Public universities in the U.S. employ a dearth of African American, Hispanic, and female faculty members in science, technology, engineering, and math (STEM) fields, according to a new survey of 40 such institutions. The study, published last week (August 16) in Educational Researcher, suggests that the disparity owes in part to a similar lack of diversity in PhD programs that fledge would-be professors. An exception to this appears to be black STEM faculty members who are underrepresented even beyond the proportion of PhDs granted to African Americans.
Archives for August 2017
Empathy is key to communicating science. Coach Alda is here to help you hit your reps.
We’ve all met him. The excessively self-confident colleague who thinks he could fix all the world’s ills if only someone would listen to his “game-changing” ideas, which surprisingly often include giving him the top job and firing all his enemies. If you’re really unlucky, they might also include his pseudo-scientific explanations for why people he doesn’t like are genetically inferior, due to his unqualified opinion of their IQ, race or gender.
The University of Michigan’s biomedical sciences graduate program announced last week that it will no longer require GRE scores for its Ph.D. admissions. Following a review of the available evidence and a public discussion involving the program’s faculty, staff, and trainees, the exam’s ability to predict student performance seems “weak at best” while it significantly disadvantages women, minorities, and students from low socioeconomic backgrounds, writes Scott Barolo, director of the Program in Biomedical Sciences (PIBS), in the announcement.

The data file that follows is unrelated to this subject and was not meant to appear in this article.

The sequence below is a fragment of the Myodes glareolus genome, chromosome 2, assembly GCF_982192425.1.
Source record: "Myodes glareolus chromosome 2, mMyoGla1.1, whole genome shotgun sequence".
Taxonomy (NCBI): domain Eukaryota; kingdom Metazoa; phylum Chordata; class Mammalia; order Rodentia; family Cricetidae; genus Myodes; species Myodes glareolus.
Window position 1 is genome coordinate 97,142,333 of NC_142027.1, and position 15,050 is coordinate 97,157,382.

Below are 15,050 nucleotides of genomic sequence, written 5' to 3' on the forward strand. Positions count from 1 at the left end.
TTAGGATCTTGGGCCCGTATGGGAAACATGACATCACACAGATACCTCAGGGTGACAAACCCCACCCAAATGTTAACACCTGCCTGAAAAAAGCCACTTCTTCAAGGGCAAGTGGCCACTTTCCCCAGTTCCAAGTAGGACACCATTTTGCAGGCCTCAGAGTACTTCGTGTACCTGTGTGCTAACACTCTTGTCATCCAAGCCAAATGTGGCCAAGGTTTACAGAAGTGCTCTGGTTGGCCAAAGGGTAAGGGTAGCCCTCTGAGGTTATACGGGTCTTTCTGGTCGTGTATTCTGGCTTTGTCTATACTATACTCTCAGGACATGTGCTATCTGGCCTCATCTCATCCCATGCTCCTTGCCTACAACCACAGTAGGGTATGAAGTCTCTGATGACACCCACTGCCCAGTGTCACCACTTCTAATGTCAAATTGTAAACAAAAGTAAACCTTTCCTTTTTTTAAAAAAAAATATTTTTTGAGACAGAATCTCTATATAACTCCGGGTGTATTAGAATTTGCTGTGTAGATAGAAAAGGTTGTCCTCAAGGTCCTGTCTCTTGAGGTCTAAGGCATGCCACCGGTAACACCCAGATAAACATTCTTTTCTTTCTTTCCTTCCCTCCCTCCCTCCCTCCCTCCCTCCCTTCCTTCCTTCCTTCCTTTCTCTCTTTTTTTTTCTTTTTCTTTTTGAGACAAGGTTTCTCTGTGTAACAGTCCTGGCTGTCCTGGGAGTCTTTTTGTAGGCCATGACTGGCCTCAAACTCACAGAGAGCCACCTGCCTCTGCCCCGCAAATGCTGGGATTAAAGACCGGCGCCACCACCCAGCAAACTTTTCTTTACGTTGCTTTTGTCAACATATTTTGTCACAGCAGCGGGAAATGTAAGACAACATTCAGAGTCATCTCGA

Her became interested in helping people regain function after spending much of his childhood at Hmong refugee camps in Thailand. He was surrounded by people injured during the Vietnam War, in which the United States recruited Hmong soldiers, including Her’s father, to fight communist forces. The wounded included his uncle, who was paralyzed on one side of his body.